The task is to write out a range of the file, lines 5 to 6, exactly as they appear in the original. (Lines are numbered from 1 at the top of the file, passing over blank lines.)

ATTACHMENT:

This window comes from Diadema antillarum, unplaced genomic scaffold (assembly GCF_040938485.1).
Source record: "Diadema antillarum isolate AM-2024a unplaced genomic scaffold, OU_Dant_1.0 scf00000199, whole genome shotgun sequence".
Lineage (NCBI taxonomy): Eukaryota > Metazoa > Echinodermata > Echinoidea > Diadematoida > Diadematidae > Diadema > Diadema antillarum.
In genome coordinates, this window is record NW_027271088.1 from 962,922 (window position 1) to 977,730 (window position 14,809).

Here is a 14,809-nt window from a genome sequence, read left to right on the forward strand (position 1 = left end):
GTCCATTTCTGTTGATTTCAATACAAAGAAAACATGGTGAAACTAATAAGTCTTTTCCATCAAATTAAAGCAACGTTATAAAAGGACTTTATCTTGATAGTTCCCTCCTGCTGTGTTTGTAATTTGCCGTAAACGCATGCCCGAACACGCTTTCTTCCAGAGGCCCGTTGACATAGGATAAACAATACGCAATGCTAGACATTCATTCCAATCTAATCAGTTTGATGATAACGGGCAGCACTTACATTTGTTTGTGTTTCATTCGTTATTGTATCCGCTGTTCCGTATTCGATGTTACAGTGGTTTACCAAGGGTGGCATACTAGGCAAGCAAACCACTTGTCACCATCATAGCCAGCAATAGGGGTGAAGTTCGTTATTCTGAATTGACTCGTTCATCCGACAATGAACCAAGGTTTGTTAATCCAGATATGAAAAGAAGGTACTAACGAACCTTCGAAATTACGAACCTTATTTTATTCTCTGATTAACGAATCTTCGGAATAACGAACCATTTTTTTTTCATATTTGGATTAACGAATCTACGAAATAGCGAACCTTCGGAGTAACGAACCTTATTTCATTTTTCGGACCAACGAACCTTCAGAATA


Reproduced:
Here is a 14,809-nt window from a genome sequence, read left to right on the forward strand (position 1 = left end):
GTCCATTTCTGTTGATTTCAATACAAAGAAAACATGGTGAAACTAATAAGTCTTTTCCATCAAATTAAAGCAACGTTATAAAAGGACTTTATCTTGATAGTTCCCTCCTGCTGTGTTTGTAATTTGCCGTAAACGCATGCCCGAACACGCTTTCTTCCAGAGGCCCGTTGACATAGGATAAACAATACGCAATGCTAGACATTCATTCCAATCTAATCAGTTTGATGATAACGGGCAGCACTTACATTTGTTTGTGTTTCATTCGTTATTGTATCCGCTGTTCCGTATTCGATGTTACAGTGGTTTACCAAGGGTGGCATACTAGGCAAGCAAACCACTTGTCACCATCATAGCCAGCAATAGGGGTGAAGTTCGTTATTCTGAATTGACTCGTTCATCCGACAATGAACCAAGGTTTGTTAATCCAGATATGAAAAGAAGGTACTAACGAACCTTCGAAATTACGAACCTTATTTTATTCTCTGATTAACGAATCTTCGGAATAACGAACCATTTTTTTTTCATATTTGGATTAACGAATCTACGAAATAGCGAACCTTCGGAGTAACGAACCTTATTTCATTTTTCGGACCAACGAACCTTCAGAATA